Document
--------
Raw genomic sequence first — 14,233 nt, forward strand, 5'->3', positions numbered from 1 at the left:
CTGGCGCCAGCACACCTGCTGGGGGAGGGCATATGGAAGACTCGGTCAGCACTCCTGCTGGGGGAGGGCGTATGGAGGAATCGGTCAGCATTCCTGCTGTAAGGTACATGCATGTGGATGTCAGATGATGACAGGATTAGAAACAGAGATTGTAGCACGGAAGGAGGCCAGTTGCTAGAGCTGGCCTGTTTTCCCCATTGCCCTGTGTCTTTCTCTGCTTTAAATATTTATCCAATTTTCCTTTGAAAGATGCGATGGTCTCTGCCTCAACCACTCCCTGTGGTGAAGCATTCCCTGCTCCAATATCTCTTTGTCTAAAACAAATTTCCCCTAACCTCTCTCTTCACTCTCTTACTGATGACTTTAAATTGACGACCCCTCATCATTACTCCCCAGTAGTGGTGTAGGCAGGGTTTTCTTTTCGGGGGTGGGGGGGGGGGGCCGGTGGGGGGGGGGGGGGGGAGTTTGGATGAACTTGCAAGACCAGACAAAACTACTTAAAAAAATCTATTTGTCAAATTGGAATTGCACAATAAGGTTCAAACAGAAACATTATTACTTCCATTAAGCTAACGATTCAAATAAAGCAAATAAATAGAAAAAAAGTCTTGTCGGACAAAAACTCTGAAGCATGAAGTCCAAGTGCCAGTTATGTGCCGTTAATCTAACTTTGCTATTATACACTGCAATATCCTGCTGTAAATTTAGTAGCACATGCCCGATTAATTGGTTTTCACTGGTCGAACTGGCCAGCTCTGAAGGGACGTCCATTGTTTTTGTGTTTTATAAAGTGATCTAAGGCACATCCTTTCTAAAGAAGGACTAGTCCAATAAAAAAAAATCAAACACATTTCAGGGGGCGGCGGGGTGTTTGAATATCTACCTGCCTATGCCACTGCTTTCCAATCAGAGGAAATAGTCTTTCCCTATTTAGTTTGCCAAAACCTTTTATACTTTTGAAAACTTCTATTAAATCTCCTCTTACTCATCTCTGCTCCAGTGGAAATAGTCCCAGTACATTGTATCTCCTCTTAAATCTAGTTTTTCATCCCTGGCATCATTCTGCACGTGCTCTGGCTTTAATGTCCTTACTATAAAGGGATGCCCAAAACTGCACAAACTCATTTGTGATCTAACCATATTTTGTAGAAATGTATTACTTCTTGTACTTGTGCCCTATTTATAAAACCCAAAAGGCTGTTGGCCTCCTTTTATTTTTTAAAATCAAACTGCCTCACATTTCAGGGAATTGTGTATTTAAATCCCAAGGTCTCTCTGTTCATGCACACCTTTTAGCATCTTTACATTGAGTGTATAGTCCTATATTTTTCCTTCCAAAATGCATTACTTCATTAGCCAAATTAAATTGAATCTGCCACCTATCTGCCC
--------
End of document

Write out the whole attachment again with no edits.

Raw genomic sequence first — 14,233 nt, forward strand, 5'->3', positions numbered from 1 at the left:
CTGGCGCCAGCACACCTGCTGGGGGAGGGCATATGGAAGACTCGGTCAGCACTCCTGCTGGGGGAGGGCGTATGGAGGAATCGGTCAGCATTCCTGCTGTAAGGTACATGCATGTGGATGTCAGATGATGACAGGATTAGAAACAGAGATTGTAGCACGGAAGGAGGCCAGTTGCTAGAGCTGGCCTGTTTTCCCCATTGCCCTGTGTCTTTCTCTGCTTTAAATATTTATCCAATTTTCCTTTGAAAGATGCGATGGTCTCTGCCTCAACCACTCCCTGTGGTGAAGCATTCCCTGCTCCAATATCTCTTTGTCTAAAACAAATTTCCCCTAACCTCTCTCTTCACTCTCTTACTGATGACTTTAAATTGACGACCCCTCATCATTACTCCCCAGTAGTGGTGTAGGCAGGGTTTTCTTTTCGGGGGTGGGGGGGGGGGGCCGGTGGGGGGGGGGGGGGGGAGTTTGGATGAACTTGCAAGACCAGACAAAACTACTTAAAAAAATCTATTTGTCAAATTGGAATTGCACAATAAGGTTCAAACAGAAACATTATTACTTCCATTAAGCTAACGATTCAAATAAAGCAAATAAATAGAAAAAAAGTCTTGTCGGACAAAAACTCTGAAGCATGAAGTCCAAGTGCCAGTTATGTGCCGTTAATCTAACTTTGCTATTATACACTGCAATATCCTGCTGTAAATTTAGTAGCACATGCCCGATTAATTGGTTTTCACTGGTCGAACTGGCCAGCTCTGAAGGGACGTCCATTGTTTTTGTGTTTTATAAAGTGATCTAAGGCACATCCTTTCTAAAGAAGGACTAGTCCAATAAAAAAAAATCAAACACATTTCAGGGGGCGGCGGGGTGTTTGAATATCTACCTGCCTATGCCACTGCTTTCCAATCAGAGGAAATAGTCTTTCCCTATTTAGTTTGCCAAAACCTTTTATACTTTTGAAAACTTCTATTAAATCTCCTCTTACTCATCTCTGCTCCAGTGGAAATAGTCCCAGTACATTGTATCTCCTCTTAAATCTAGTTTTTCATCCCTGGCATCATTCTGCACGTGCTCTGGCTTTAATGTCCTTACTATAAAGGGATGCCCAAAACTGCACAAACTCATTTGTGATCTAACCATATTTTGTAGAAATGTATTACTTCTTGTACTTGTGCCCTATTTATAAAACCCAAAAGGCTGTTGGCCTCCTTTTATTTTTTAAAATCAAACTGCCTCACATTTCAGGGAATTGTGTATTTAAATCCCAAGGTCTCTCTGTTCATGCACACCTTTTAGCATCTTTACATTGAGTGTATAGTCCTATATTTTTCCTTCCAAAATGCATTACTTCATTAGCCAAATTAAATTGAATCTGCCACCTATCTGCCC